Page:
Geose, J. "It must be admitted, and indeed is ad1804. mitted, that if no consideration appears upon the face of JoNFS this declaration, the defendant must have judgment. The versus difference is very material between a special demurrer and a motion in arrest ot judgment; tor, in the latter, every thing is to be presumed in favour of the plaintiff". I admit, that if there is any loss to the plaintiff", that alone is a sufficient consideration for an assumpsit; and that forbearance to sue may be a good consideration; but it is a perversion of terms to say, that there is any forbearance to sue unless there is somebody to be sued. Here there js nobody to be sued. Upon that short ground I think that the consideration here stated is insufficient. 1 will not go over the cases which his lordship has examined, but I agree with him as to the answers that have been given to them."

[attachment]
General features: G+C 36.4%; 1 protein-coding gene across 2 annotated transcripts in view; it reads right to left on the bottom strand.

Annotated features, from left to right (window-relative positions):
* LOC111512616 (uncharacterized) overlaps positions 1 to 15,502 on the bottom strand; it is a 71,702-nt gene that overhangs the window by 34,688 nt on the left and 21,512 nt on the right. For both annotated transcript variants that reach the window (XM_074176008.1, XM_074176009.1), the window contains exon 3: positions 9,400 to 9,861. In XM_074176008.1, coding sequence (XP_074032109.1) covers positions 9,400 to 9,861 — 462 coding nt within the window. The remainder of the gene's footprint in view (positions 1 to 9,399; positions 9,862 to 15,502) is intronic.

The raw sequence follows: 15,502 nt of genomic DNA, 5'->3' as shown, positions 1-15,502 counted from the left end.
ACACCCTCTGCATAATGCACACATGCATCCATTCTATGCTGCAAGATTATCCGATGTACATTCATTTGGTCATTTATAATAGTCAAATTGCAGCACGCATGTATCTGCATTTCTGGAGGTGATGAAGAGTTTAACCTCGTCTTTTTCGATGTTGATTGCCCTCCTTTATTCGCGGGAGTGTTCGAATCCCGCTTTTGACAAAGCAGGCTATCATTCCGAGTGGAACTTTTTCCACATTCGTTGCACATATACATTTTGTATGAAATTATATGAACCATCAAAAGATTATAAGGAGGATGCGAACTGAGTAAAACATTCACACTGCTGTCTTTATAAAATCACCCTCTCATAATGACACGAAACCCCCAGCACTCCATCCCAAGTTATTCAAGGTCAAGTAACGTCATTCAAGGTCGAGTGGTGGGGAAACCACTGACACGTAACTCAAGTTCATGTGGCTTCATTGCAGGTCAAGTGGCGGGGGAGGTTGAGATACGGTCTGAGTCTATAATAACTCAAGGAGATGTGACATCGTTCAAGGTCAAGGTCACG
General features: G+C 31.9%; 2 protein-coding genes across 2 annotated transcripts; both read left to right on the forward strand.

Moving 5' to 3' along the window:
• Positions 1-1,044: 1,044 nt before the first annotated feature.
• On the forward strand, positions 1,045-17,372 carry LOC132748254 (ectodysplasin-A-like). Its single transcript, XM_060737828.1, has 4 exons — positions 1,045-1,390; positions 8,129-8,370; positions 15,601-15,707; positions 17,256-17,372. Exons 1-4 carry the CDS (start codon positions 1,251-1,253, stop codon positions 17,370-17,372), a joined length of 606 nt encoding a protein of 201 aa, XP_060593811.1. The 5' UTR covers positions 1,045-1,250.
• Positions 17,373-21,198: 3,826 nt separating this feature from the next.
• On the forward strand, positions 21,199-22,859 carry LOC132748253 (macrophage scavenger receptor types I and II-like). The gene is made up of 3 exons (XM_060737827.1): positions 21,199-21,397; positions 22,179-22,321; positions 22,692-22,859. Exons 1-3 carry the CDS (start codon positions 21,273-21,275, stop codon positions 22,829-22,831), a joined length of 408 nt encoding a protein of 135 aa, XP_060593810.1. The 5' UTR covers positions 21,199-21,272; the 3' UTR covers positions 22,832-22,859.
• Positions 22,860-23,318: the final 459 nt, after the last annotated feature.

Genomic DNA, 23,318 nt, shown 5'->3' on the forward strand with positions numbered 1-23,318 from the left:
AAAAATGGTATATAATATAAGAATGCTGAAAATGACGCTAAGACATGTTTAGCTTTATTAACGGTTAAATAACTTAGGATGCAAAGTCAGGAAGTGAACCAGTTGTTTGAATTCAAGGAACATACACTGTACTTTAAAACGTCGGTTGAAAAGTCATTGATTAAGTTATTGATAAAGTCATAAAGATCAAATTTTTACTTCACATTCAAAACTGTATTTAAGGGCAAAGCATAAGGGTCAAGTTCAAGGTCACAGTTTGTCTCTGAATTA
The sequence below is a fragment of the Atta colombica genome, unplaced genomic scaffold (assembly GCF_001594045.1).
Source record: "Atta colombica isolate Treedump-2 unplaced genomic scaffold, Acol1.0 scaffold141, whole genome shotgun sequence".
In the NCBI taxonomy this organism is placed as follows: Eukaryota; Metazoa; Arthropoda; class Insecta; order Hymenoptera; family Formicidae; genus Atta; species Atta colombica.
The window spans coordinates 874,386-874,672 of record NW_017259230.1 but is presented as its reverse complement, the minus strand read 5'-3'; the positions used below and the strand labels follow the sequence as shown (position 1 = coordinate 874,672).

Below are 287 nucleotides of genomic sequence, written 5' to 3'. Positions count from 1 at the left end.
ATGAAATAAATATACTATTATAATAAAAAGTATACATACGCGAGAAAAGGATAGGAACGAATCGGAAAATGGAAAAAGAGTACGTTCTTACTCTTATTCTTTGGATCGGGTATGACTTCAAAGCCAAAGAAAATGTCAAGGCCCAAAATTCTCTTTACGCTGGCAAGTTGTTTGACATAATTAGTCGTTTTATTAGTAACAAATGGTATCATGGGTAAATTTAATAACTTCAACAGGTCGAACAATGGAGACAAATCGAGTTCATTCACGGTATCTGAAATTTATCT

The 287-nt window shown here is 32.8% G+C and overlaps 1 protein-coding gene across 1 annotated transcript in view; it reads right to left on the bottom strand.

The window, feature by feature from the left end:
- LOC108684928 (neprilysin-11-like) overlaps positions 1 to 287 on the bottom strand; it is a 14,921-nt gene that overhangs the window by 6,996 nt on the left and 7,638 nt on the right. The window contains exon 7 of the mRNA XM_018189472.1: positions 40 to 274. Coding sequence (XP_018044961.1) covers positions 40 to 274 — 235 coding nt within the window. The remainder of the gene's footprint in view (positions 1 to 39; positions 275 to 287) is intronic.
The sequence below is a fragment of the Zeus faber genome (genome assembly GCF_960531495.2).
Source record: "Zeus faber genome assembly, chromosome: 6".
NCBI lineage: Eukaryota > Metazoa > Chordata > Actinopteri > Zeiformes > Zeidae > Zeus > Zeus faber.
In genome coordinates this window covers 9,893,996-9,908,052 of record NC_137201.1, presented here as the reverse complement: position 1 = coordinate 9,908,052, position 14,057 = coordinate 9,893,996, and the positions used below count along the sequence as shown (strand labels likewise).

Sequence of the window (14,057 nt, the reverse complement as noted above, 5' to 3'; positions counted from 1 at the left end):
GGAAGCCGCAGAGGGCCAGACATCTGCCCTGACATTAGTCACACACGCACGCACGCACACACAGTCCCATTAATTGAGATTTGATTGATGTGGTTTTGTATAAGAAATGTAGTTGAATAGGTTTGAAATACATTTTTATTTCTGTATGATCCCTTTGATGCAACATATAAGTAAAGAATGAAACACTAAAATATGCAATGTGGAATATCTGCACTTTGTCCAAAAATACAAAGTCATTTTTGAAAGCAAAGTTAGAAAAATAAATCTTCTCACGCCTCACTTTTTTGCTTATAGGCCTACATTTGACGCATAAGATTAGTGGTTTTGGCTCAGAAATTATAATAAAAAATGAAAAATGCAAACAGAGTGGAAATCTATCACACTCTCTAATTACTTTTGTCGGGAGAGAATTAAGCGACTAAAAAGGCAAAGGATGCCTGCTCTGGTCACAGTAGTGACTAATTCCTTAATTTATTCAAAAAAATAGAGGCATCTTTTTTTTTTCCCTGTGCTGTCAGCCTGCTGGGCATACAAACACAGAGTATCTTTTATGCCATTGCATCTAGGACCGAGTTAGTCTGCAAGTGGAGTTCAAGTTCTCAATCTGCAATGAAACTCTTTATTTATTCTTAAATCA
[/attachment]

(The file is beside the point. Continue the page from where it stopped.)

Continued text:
. Lawrence, J. "This case comes before us on a special demurrer; and there is a material difference between such a case, which points out particularly the informality of the declaration, in not specifying some one liable to be sued, and those which arise only upon motion in arrest of judgment. The argument in support of this demurrer is, that there must be somebody liable to be sued by the plaintiff' in order to lay a ground for the forbearance, which is stated as the consideration of the promise. Now there would be no such person to be sued, if the debtor died without leaving effects to answer for the debt; and, in this case, it does not appear that he left any. Suppose he had been illegitimate, and there was no person to administer to him, the crown would have been entitled to his effects. I cannot but say that I agree with what has been urged by the defendant's counsel, that if an agreement not to sue A. is not a foundation for a promise unless A. is liable, so a promise in consideration of forbearance generally, as to all persons in the world, is not good unless there be some person in the world who is liable to be sued. In the former case, if he promise not to sue A., and A. is not liable to be sued, it is no consideration because he surceases nothing; so here, he surceases nothing if there be no one whom he can sue. The rule slated by Mr.